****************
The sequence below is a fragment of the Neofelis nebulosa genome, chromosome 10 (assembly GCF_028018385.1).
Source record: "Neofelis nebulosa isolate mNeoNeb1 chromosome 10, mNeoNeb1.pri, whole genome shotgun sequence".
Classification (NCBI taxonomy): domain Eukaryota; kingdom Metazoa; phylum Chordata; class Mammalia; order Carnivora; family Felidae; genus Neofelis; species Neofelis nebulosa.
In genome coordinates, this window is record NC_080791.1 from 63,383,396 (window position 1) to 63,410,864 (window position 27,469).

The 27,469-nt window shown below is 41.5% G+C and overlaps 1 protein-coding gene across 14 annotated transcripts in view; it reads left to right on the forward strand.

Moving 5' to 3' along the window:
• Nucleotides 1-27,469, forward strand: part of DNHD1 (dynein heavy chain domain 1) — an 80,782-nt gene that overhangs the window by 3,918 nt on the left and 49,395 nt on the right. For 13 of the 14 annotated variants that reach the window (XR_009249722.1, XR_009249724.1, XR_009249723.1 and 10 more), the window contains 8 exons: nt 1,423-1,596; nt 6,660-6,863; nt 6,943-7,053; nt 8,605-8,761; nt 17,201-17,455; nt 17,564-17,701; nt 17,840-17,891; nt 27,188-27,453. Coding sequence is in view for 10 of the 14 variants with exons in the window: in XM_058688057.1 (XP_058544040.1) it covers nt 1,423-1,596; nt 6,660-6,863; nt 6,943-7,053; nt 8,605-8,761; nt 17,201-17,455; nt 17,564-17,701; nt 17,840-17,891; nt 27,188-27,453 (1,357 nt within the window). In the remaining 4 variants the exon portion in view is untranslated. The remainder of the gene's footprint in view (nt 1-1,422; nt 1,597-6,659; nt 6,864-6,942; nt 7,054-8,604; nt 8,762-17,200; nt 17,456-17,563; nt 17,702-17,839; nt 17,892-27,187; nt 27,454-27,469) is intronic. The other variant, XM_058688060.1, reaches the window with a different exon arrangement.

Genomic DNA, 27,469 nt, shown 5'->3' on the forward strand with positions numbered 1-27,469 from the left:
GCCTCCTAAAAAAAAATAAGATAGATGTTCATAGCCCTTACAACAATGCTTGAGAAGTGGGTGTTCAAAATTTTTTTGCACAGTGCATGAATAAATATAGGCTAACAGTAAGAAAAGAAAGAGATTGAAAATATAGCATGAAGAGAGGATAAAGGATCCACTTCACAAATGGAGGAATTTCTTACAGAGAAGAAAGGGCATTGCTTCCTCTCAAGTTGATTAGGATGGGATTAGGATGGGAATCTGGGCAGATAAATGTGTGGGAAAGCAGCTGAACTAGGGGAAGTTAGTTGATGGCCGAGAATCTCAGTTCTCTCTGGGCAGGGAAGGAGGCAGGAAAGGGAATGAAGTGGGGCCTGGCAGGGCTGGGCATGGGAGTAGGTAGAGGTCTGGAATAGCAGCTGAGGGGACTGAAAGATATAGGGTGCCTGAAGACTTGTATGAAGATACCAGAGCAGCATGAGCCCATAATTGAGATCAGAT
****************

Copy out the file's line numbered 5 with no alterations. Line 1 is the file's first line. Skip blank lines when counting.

The 27,469-nt window shown below is 41.5% G+C and overlaps 1 protein-coding gene across 14 annotated transcripts in view; it reads left to right on the forward strand.